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Latest Briefings

Living but not working in the Cayman Islands

This briefing considers the requirements for foreign nationals (meaning non-Caymanians and persons who are not married to a Caymanian) not wishing to work in the Cayman Islands but to reside there. For those considering such a move, there are various options open to them to make their relocation a reality…

“Delawyering” Inquests – Do as I say, not as I do

What does the Government’s ‘Final Report: Review of Legal Aid for Inquests’ mean for Advocates? This report was published in February 2019. The section entitled ‘Making sure inquests remain inquisitorial’ at paragraphs 184 – 202 is particularly worth reading. The estimated cost of providing representation for families at inquests where the state is represented (a recommendation under review) […]

High Court rules on key contractual issues in post office group litigation

By Gwendoline Davies, Nick McQueen On 15 March 2019, the High Court handed down its first judgment on substantive issues in the high-profile Post Office Group Litigation, as Commercial Dispute Resolution specialists Gwendoline Davies and Nick McQueen explain. The judgment, which stretches to 315 pages, is notable because it covers many different key contractual issues, […]

Unfair relationships: The latest for lenders

By Christina Gill January 2019 saw two key cases concerning ‘unfair relationships’ between lenders and borrowers. Banking & Finance Litigation specialist Christina Gill looks at Pontearso v Greenlands Trading and Pilgrim Rock v Iwaniuk  and explains the latest key takeaways for lenders. What is an ‘unfair relationship’? Section 140A of the Consumer Credit Act 1974 (CCA) provides […]

The changing face of non-disclosure agreements

By Jo Tunnicliff Business Minister Kelly Tolhurst has announced that the rules surrounding non-disclosure agreements (NDAs) and confidentiality clauses will become more restrictive. We look at the proposed changes and how these could impact employers. How are such agreements used at the moment? Currently, a large number of employers use NDAs and confidentiality agreements to […]

Recommended

Litigation Personal Injury 29/10/96

Combined judgments: Hirst, Auld, Thorpe LJJ – Court of Appeal – 23 October 19Wells v Wells Claimant: Thelma Wells, 58 Incident: Road traffic accident Award: £1.619m by Judge Wilcox, QBD, 13 June 199Counsel for appellant: John Leighton-Williams QC, Richard Methuen Solicitors for appellant: Linda Y Oliver, Worthing Counsel for respondent: Christopher Purchas QC, George Gadney […]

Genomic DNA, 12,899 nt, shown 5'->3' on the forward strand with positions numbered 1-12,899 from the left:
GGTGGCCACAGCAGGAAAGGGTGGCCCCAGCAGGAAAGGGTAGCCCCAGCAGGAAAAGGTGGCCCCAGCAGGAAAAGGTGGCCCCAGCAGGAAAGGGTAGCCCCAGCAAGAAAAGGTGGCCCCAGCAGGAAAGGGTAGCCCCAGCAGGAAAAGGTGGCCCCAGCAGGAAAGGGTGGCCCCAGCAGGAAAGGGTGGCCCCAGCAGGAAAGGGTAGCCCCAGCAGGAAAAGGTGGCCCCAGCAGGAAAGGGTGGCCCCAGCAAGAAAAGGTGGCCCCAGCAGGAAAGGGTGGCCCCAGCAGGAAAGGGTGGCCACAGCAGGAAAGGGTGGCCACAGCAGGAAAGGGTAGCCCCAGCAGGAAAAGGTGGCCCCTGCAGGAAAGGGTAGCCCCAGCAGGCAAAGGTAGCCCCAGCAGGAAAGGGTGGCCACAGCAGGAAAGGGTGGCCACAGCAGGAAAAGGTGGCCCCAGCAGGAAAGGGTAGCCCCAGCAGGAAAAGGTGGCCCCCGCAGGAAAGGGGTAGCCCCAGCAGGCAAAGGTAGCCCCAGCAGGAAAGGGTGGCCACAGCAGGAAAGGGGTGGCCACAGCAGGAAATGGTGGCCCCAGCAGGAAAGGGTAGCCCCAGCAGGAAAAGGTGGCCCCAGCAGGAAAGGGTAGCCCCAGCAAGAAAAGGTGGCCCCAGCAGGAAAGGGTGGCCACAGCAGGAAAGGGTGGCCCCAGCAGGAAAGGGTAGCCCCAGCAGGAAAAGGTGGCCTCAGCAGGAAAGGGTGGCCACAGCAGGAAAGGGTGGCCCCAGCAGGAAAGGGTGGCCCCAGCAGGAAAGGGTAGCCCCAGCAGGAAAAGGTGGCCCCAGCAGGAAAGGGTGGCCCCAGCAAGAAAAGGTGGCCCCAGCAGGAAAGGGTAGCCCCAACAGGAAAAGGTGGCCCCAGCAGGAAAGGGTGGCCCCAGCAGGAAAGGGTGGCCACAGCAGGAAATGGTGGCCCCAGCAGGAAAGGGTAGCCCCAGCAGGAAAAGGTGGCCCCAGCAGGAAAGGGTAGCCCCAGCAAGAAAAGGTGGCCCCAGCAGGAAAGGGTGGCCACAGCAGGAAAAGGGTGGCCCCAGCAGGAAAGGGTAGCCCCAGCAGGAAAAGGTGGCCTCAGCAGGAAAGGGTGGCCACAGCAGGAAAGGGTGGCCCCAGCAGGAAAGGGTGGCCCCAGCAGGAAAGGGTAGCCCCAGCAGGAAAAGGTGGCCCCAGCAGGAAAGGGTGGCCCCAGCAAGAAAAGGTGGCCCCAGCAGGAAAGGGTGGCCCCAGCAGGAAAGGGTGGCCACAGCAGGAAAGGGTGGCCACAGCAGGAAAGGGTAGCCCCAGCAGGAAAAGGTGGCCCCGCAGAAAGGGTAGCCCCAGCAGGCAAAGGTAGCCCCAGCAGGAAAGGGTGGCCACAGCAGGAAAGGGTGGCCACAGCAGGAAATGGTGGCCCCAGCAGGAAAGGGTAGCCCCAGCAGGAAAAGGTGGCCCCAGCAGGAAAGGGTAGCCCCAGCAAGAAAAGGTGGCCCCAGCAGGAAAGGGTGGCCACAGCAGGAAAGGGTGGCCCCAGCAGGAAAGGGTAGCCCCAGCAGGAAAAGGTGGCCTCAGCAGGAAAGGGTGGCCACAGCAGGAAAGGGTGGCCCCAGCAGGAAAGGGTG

In brief: Wright quits Dibbs for Linklaters & Paines

Former Dibb Lupton Alsop partner Richard Wright has left the firm to join Linklaters & Paines. Wright, who joined Linklaters on 23 October, will continue to concentrate on contentious insolvency and fraud and will take the title ‘of counsel’, a US term that recognises seniority. He will not be a partner.

MoD faces crashing case

Two widows whose husbands died in a September 1994 helicopter crash at Koblenz in Germany are heading for a High Court confrontation with the Ministry of Defence. Anja Bielert-Beck and Gillian Beresford, whose husbands Corporal Andrew Beck and Sergeant Leslie Beresford died when the Lynx helicopter crashed, are claiming the crash was the result of […]

Labour's position on fast track cheers Apil

Personal injury lawyers have welcomed firm signals from the Labour Party that it will exclude personal injury litigation from Lord Woolf’s proposed fast-track system. Addressing the Society of Labour lawyers in Leicester last week, Labour’s legal affairs spokesman Paul Boateng said he had serious doubts that personal injury cases and the fixed costs proposed under […]

Rape transcripts

Canadian mother Donna French, whose daughter was abducted, raped and murdered, broke down as she told delegates how the judge in the case should not have had transcripts from a videotape of the rape and torture read out to the media during the trial. “It seems to offer no benefit other that to satisfy the […]

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